Dating Objects, The First Step
In Guaranteeing Merchandise
Most sellers of antiques and collectibles do not assign a date of manufacture to the objects they sell. First, few see it as a value added factor. Second, most are unwilling to do the research, even though it often involves locating copyright information already on the object. Third, a select few realize that failure to date an object is protection against being charged with fraud.
If a purchaser pays $1,000 for object “x,” described as “vase, pottery, handled, squat shape, blossom pattern, light green ground, partially glazed interior, marked Roseville,” only to discover later that it is a modern reproduction costing less than ten dollars new, he has no legal recourse against the seller. The seller did not misrepresent the piece. He precisely described the object he sold.
There are no fixed prices in the antiques and collectibles trade. An object is worth what someone willingly pays for it. Further, value is contingent on place and moment. Value is ever changing, not constant.
If the seller had dated the object “circa 1920” and the buyer proved it was made in 1997, the sale is fraudulent. The seller misrepresented the object. The buyer has legal recourse if the seller refuses to refund the purchase price.
I am a strong advocate of the principle that sellers have the responsibility to guarantee the authenticity of the objects they sell. The burden of authentication should not fall upon buyers as it does under the principle of caveat emptor. I have no tolerance for any seller who hides behind the sin of omission, i.e., omitting the manufacturing date when describing the object being sold on the sales receipt.
When a seller indicates the date he believes an object was made during the course of the sale process, he demonstrates the depth of his knowledge, provides an unspoken guarantee that he stands behind what he sells, and exhibits a level of professionalism sadly missing throughout much of the trade.
must the date be? I offer the following table for consideration.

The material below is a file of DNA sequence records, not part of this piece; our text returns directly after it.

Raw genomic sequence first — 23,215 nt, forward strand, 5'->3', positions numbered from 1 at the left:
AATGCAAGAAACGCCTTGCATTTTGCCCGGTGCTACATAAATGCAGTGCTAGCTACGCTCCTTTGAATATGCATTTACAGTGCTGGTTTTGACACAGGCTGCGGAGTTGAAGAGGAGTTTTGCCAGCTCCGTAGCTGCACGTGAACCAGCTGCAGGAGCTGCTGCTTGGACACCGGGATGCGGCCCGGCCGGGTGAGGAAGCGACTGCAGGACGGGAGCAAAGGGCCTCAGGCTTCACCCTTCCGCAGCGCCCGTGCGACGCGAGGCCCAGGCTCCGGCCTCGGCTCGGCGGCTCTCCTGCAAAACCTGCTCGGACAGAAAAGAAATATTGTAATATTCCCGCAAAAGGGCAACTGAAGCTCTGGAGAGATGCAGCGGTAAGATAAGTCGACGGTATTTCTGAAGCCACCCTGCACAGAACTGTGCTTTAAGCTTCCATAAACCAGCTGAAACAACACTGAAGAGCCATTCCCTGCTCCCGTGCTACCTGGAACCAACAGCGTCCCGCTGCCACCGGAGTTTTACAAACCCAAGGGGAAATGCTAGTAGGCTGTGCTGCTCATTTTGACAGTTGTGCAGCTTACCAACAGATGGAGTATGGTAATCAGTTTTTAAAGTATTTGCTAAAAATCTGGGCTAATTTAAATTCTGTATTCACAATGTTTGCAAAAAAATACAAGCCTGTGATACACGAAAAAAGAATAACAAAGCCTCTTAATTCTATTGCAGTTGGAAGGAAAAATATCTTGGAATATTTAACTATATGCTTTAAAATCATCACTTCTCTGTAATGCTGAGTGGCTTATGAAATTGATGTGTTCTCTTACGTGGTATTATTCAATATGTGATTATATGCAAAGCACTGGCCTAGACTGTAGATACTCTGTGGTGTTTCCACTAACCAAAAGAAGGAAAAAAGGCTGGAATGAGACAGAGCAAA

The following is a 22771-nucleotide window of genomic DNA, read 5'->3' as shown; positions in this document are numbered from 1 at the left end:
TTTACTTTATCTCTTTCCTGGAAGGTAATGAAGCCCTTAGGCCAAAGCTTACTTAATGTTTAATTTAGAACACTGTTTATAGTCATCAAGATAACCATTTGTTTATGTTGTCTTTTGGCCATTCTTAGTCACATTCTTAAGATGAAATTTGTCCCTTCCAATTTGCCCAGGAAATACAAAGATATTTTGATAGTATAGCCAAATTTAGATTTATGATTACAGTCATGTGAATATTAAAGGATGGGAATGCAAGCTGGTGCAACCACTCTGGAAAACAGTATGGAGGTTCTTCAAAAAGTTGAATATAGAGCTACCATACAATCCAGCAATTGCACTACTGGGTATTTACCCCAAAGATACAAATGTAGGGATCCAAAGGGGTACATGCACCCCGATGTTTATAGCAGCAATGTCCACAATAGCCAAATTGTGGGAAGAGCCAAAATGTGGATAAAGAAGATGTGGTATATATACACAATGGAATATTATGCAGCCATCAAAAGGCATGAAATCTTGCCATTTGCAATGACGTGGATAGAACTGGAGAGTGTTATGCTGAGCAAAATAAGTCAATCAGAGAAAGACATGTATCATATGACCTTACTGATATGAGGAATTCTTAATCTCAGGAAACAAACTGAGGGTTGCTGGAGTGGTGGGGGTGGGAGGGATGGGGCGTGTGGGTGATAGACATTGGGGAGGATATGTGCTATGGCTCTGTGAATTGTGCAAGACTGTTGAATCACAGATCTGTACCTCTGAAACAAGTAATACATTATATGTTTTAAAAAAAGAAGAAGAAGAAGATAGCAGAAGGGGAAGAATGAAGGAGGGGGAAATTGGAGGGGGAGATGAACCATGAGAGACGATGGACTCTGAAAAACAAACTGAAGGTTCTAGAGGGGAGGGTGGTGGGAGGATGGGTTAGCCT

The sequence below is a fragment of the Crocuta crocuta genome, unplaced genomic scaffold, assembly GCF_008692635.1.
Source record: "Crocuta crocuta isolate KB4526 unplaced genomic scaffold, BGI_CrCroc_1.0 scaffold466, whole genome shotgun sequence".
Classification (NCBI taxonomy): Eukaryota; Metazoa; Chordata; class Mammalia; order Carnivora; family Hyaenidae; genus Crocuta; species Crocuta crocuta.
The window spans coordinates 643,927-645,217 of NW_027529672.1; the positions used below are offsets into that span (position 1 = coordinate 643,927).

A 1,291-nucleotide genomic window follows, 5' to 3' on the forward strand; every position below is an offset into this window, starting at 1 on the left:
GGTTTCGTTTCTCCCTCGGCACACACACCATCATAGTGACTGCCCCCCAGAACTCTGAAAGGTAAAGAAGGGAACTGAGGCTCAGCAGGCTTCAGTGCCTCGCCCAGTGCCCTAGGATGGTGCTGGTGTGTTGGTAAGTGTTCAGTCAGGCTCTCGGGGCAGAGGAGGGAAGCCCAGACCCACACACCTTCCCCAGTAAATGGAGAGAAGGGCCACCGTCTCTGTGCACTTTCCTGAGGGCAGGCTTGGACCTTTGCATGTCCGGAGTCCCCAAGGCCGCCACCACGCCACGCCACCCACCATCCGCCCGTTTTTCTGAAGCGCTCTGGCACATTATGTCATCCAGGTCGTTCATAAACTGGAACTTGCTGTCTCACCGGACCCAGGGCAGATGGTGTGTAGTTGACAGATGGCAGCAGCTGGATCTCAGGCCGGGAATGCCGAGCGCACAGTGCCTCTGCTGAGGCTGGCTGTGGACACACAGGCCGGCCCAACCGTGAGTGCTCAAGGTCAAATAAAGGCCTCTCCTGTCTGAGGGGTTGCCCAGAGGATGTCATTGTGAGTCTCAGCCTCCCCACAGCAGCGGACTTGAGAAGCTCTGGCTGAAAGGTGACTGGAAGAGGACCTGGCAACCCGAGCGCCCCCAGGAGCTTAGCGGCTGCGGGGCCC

In my view it represents a minimum tolerance.
In other words, an object made between 1920 and the present should be dated within a ten year time span, e.g., 1920-30 or 1925-1935. Objects made in the eighteenth century or early nineteenth century, should be dated within a twenty-five year time span.
Dating an object as “eighteenth century” or “Victorian” is meaningless. There were six major design style changes in the eighteenth century and more than a dozen between 1837 and 1901, the reign of Queen Victoria. Terms such as first-half, second-half, middle-of, etc., are too broad to have precise meaning. Failure to date accurately indicates a seller’s ignorance or laziness or both.
There is no requirement when dating objects that everything must fall within a specific quarter century or decade. 1840 to 1860 is just as valid a date period as 1825 to 1850. Actually, the latter example is five years over what I consider minimum standards. I find first, second, third, and fourth quarter nineteenth century dating highly inaccurate.
Dating should be design style, not chronologically centered. Again, I have no tolerance for sellers who fail to educate themselves in the history of American design. Design styles do not shift along neat chronological lines. Further, design styles overlap, especially in the nineteenth and twentieth centuries. The period when a single design style dominated ended in the 1780s/90s when Hepplewhite, Sheraton, Neo-Classicism, and Duncan Phyfe-Style arrived on the American scene at approximately the same moment.